School official in South Korea ferry disaster commits suicide

The vice-principal of a South Korean high school who accompanied hundreds of pupils on a ferry that capsized has committed suicide, police said on Friday, as hopes faded of finding any of the 274 missing alive.

[caption id="attachment_129784" align="aligncenter" width="650"] Students hold signs with messages of hope for the return of their missing friends who were on the Sewol ferry, which sank in the sea off Jindo, at Danwon High School in Ansan April 17, 2014. Rescuers struggled with strong waves and murky waters on Thursday as they searched for hundreds of people, most of them teenagers from the same school, still missing after the South Korean ferry capsized 36 hours ago. REUTERS/Yonhap[/caption]

The Sewol, carrying 476 passengers and crew, capsized on Wednesday on a journey from the port of Incheon to the southern holiday island of Jeju.

Kang Min-gyu, 52, had been missing since Thursday. He appeared to have hanged himself with his belt from a tree outside a gym in the port city of Jindo where relatives of the people missing on the ship, mostly children from the school, were gathered.

Police said Kang did not leave a suicide note and that they had started looking for him after he was reported missing by a fellow teacher. He was rescued from the ferry after it capsized.

Twenty-eight people had been officially declared dead before Kang's suicide. One hundred and seventy-four were rescued. Most of the missing are students from the Danwon High School on the outskirts of Seoul, who were on a holiday trip.

The government revised the total number of passengers and the number of people rescued, saying there had been further inaccuracies in tabulation, without elaborating.

Divers are fighting strong tides and murky waters to get to the sunken ship. The likelihood of finding any of the missing alive is slim.

At the high school in Ansan, an industrial town near Seoul, many friends and family of the missing gathered in somber silence, with occasional sounds of sobbing breaking the quiet.

"When I first received the call telling me the news, at that time I still had hope," said Cho Kyung-mi, who was waiting for news of her missing 16 year-old nephew at the school. "And now it's all gone."

In the classrooms of the missing, fellow students have left messages on desks, blackboards and windows, asking for the safe return of their missing friends.

"If I see you again, I'll tell you I love you, because I haven't said it to you enough," reads one message.

Investigations into the sinking, South Korea's worst maritime accident in 21 years based on possible casualties, have centered on possible crew negligence, problems with cargo stowage and structural defects of the vessel, although the ship appears to have passed all of its safety and insurance checks.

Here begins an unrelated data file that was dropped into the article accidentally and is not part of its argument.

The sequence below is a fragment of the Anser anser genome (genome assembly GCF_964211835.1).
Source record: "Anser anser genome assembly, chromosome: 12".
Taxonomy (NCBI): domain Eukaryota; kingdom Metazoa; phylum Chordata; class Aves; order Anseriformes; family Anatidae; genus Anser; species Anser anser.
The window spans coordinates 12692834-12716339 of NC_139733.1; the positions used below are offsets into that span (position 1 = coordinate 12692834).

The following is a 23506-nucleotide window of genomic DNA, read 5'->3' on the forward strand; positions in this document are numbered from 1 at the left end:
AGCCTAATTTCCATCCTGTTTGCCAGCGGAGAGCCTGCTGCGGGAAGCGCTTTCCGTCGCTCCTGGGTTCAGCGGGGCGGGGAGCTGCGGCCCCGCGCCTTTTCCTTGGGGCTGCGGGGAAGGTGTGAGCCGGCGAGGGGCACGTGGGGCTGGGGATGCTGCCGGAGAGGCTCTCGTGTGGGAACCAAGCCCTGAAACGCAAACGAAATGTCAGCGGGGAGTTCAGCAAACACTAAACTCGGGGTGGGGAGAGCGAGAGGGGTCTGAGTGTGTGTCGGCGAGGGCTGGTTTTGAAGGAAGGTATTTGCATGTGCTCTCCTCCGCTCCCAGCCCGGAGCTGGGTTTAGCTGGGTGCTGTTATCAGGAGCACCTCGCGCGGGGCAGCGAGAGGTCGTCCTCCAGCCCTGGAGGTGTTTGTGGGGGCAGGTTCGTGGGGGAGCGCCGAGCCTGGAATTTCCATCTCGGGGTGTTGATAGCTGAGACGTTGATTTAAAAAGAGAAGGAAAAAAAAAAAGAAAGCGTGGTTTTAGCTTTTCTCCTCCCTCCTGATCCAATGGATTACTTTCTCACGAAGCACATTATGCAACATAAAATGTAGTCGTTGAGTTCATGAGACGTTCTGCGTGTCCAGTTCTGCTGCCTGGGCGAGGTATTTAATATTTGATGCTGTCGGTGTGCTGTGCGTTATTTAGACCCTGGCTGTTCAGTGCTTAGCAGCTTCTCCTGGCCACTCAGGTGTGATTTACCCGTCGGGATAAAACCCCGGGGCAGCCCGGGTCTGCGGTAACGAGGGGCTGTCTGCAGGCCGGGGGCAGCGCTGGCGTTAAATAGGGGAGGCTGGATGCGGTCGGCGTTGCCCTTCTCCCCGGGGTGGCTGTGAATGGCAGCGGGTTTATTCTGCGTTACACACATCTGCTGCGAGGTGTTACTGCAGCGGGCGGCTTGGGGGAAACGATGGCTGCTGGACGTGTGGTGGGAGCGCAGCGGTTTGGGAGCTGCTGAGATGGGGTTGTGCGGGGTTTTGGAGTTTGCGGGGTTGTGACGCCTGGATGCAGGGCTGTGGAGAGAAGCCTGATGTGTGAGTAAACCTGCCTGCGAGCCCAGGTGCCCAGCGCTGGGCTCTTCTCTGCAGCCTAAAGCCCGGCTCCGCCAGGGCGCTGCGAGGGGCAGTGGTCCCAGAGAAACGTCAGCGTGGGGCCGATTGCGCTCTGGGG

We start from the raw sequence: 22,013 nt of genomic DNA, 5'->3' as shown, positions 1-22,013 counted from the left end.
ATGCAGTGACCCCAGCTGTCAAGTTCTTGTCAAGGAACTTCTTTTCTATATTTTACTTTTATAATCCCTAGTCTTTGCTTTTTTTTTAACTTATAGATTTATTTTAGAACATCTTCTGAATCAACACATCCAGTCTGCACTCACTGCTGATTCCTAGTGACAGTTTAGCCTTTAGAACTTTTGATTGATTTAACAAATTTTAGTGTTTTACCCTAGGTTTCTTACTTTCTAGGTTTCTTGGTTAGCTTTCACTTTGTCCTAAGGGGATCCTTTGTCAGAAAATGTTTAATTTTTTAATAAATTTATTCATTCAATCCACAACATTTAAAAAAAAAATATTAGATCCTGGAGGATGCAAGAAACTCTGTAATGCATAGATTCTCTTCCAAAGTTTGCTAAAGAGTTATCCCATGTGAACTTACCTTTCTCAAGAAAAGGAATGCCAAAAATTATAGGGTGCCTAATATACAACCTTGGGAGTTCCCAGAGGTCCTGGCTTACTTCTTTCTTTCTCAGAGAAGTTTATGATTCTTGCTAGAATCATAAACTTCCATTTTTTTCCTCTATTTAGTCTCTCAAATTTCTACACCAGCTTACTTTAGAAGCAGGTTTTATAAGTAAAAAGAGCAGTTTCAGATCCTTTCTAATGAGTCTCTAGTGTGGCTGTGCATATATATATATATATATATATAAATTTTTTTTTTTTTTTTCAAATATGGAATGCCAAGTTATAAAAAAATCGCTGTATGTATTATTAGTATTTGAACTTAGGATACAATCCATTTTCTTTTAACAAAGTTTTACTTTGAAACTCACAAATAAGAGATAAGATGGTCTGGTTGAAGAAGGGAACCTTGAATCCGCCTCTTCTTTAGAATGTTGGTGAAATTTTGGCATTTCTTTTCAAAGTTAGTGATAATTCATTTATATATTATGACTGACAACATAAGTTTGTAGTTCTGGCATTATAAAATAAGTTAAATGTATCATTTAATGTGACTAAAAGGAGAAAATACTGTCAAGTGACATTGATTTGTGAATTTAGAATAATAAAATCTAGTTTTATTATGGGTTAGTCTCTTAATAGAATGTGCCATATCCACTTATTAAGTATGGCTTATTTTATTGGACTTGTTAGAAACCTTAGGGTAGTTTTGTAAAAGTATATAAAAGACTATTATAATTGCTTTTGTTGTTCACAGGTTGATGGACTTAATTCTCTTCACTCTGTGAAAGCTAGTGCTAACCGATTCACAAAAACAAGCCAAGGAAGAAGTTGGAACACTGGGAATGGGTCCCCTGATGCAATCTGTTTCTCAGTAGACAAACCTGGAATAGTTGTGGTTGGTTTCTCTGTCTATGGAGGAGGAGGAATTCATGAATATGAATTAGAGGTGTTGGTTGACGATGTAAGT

The ship's 69-year-old captain has also come under scrutiny after witnesses said he was among the first to escape the sinking vessel that was on a 400-km (300-mile) voyage to Jeju.

According to investigators, Captain Lee Joon-seok was not on the bridge at the time the Sewol started to list sharply, with a junior officer at the wheel.

Prosecutors on Friday issued arrest warrants for Lee, the officer at the wheel and one other crew member for failing in their duty to aid passengers.

"I'm not sure where the captain was before the accident. However, right after the accident, I saw him rushing back into the steering house ahead of me," said Oh Young-seok, one of the helmsmen on the ship who was off duty and resting at the time.

"He calmly asked by how much the ship was tilted, and tried to re-balance the ship," said Oh, who was speaking from a hospital bed in the city of Mokpo on Friday, where the injured have been taken.

NORMAL PRACTICE

Handing over the helm is normal practice on the voyage from Incheon to Jeju, which usually takes 13.5 hours, according to local shipping crew.

Divers gained access to the cargo deck of the ferry on Friday, although that was not close to the passenger quarters, according to a coastguard official.

Other coastguard officials said that divers made several attempts to reach the passenger areas but failed.

"We cannot even see the ship's white color. Our people are just touching the hull with their hands," Kim Chun-il, a diver from Undine Marine Industries, told relatives of the missing.

The ferry went down in calm conditions and was following a frequently travelled route in familiar waters. Although relatively close to shore, the area was free of rocks and reefs.

Lee has not commented on when he left the ship, although he has apologized for the loss of life.

He was described as an industry veteran by the officials from Chonghaejin Marine Co Ltd, the ship owner, and others who had met him described him as an "expert".

"I don't know why he abandoned the ship like that," said Ju Hi-chun, a maritime author who interviewed the captain in 2006 as one of the experts on the route to Jeju island.

But he added: "Koreans don't have the view that they have to stay with their ship until the end. It is a different culture from the West."

Some media reports have said the vessel turned sharply, causing cargo to shift and the ship to list before capsizing.

Marine investigators and the coastguard have said it was too early to pinpoint a cause for the accident and declined to comment on the possibility of the cargo shifting.

The record of the ferry owner was also under investigation and documents were removed from its headquarters in Incheon.

Chonghaejin Marine Co Ltd is an unlisted company that operates five ships. It reported an operating loss of 785 million won ($756,000) last year.

According to data from South Korea's Financial Supervisory Service, a government body, Chonghaejin is "indirectly" owned by two sons of the owner of a former shipping company called Semo Marine which went bankrupt in 1997.

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